After lunch the boys set off into the woods where they were met with their first one-match-fire challenge. Participants brought forward all levels of experience to share with their teams from knowledge of right kinds of tinder to the skill and practice using matches. Squirrel, one of our older boys, brought forth an incredible amount of leadership in assisting his peers in successfully making their fire and Red Tailed Hawk modeled incredible patience and commitment as he struck his first-ever matches in preparation for his role as fire-lighter.
During the last part of the afternoon the boys tied in to a safety rope and were able to climb over thirty feet up into one of our old beech trees. The day ended with our customary appreciation circle and an impromptu table, chair, bottle, drumming session.
Food for thought for you animal tracking geeks. Enjoy!
The second session of Wild Hearted boys started off with a warm welcome to two new members of our group, participant Squirrel and instructor Crow. Crow brought a number of valuable tools with him, teaching us lessons about starting primitive fires with nothing but friction and the value of compromise which we had the opportunity to practice when designing our secret group flag. The children gathered together to co-create their group symbol which they later brought out to our new campsite out in the forest to display proudly over their home away from home. The boys were also introduced to the ‘talking stick’ as a tool to help them listen to each other and have their voices heard by the group throughout their creative process.
Coyote brought forward his background in swordsmanship to teach the children about responsibility, honor and respect. Throughout the day the boys were able to challenge each other to single combat using foam swords under the supervision of an instructor.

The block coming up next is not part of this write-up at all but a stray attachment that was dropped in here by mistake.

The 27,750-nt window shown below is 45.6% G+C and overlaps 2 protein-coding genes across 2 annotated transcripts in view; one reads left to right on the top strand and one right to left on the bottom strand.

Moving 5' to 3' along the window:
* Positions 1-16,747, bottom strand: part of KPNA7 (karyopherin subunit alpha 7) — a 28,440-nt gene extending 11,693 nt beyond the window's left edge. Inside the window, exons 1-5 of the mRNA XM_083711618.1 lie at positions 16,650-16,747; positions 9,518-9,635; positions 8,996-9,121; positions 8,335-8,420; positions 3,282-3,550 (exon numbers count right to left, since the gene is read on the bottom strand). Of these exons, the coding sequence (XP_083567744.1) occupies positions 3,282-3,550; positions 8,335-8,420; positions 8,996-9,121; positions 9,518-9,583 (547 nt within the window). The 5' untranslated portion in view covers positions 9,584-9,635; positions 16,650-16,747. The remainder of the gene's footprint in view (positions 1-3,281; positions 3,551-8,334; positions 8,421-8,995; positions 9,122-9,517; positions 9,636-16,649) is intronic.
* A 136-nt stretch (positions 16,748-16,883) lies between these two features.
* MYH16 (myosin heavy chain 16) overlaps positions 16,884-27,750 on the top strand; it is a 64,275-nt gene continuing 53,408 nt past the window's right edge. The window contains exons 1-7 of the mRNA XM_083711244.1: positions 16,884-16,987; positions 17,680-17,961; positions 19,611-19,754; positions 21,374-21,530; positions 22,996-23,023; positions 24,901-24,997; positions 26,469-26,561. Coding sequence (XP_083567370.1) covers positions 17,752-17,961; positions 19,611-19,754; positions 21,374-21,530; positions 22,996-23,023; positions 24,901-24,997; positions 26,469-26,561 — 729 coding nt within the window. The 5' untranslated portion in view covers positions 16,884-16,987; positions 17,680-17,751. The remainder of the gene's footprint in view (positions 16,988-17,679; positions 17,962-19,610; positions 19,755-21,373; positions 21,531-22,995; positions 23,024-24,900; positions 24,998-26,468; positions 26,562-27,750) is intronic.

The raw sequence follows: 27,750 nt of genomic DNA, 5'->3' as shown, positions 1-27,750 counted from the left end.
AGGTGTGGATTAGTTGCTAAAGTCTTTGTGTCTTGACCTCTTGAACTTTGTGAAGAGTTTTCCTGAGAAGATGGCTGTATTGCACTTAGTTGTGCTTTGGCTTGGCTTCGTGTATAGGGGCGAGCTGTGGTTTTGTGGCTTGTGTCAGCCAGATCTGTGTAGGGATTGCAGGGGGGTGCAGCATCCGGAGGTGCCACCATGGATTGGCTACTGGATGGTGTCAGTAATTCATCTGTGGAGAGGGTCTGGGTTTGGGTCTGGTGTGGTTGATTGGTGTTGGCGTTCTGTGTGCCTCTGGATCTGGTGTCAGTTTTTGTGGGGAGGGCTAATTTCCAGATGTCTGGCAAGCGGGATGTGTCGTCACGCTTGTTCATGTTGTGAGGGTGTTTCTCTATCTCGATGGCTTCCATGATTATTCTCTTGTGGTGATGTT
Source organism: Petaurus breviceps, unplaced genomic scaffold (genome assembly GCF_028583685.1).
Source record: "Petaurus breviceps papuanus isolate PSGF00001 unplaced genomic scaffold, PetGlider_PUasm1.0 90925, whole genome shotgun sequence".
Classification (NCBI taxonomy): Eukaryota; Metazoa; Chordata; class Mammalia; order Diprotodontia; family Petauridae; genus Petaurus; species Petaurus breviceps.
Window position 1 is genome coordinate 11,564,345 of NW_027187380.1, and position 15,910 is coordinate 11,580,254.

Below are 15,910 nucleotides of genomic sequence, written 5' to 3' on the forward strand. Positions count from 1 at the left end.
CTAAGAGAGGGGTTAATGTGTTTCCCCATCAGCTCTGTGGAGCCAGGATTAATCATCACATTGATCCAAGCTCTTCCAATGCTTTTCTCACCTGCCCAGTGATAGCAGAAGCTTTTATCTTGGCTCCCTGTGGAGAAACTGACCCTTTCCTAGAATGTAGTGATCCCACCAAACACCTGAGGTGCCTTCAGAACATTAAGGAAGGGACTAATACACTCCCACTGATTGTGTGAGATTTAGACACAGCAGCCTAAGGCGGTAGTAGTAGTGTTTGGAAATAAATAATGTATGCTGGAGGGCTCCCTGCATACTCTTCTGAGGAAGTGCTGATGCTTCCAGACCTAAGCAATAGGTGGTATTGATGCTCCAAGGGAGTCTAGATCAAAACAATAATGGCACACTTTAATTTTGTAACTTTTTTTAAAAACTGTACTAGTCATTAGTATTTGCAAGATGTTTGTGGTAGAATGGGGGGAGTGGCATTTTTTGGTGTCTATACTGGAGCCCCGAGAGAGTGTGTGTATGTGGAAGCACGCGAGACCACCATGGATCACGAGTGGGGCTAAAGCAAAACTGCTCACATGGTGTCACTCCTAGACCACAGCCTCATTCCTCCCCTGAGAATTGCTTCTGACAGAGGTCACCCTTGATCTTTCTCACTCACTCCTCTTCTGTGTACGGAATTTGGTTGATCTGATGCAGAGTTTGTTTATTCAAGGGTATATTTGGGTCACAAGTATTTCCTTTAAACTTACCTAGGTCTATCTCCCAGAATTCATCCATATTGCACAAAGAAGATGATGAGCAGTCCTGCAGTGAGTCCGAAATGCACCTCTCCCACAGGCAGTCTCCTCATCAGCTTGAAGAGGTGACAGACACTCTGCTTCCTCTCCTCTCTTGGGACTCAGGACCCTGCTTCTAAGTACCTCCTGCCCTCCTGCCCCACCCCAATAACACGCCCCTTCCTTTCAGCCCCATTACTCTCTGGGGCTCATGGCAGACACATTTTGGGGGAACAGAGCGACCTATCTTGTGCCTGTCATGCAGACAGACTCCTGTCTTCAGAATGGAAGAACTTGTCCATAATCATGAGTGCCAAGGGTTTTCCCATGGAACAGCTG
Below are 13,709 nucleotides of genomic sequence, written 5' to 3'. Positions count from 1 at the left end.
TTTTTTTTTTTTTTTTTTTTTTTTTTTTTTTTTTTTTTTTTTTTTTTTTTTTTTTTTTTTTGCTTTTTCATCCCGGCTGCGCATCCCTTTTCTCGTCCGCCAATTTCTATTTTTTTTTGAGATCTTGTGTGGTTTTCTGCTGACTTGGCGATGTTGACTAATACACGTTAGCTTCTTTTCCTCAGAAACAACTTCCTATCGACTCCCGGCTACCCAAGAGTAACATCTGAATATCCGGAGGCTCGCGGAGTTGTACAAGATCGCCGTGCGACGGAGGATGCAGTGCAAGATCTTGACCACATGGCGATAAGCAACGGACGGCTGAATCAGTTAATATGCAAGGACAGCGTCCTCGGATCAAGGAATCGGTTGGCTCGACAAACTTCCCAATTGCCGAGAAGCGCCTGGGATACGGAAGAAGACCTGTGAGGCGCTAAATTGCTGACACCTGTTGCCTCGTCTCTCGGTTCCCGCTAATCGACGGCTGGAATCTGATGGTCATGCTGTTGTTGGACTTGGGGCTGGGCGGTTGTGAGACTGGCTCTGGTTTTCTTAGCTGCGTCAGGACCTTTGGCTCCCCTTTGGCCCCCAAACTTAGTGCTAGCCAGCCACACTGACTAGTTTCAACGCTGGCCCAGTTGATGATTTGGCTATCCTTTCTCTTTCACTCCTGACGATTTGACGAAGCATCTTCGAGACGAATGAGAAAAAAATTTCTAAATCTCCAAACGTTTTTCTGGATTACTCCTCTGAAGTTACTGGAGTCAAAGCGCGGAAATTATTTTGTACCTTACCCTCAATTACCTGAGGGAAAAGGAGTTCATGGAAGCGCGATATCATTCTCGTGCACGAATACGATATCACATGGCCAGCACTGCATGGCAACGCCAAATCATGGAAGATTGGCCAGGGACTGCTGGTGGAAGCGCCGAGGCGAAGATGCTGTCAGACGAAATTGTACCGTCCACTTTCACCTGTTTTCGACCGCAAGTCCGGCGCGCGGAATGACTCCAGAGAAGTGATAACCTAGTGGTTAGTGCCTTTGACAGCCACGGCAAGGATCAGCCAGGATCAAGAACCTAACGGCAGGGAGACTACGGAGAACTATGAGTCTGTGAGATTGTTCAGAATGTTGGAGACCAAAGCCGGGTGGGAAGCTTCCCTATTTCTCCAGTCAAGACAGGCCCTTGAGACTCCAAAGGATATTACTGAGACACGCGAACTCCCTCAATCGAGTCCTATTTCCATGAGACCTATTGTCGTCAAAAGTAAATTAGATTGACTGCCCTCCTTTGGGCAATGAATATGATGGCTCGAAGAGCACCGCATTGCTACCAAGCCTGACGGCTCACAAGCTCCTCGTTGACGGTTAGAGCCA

Highlights from this week include a precursor to knife safety instruction and workshops on how to properly use hammers, saws and screw guns. Children took turns using a hand saw to practice cutting so they will be prepared to clear a small area for their campsite. As the winter storms roll in we will all be working together to fortify our shelter from the snow, wind and rain.
An article in the New York Times explores this question in their article about the health benefits of choosing- you guessed it – an increased amount of time in the great outdoors. Enjoy!
“The Benefits of Exercising Outdoors” By Gretchen Reynolds
Richard Louv, well known author of “Last child in the Woods” and co-founder of the Children in Nature Network talks about the health benefits and the lasting and beneficial impact on health and brain development in children and adults who spend time out in the natural world in his blog.
“A growing body of primarily correlative evidence suggests that, even in the densest urban neighborhoods, negative stress, obesity and other health problems are reduced and psychological and physical health improved when children and adults experience more nature in their everyday lives.” – Richard Louv
Check out the full article on the Children in Nature Network website: Here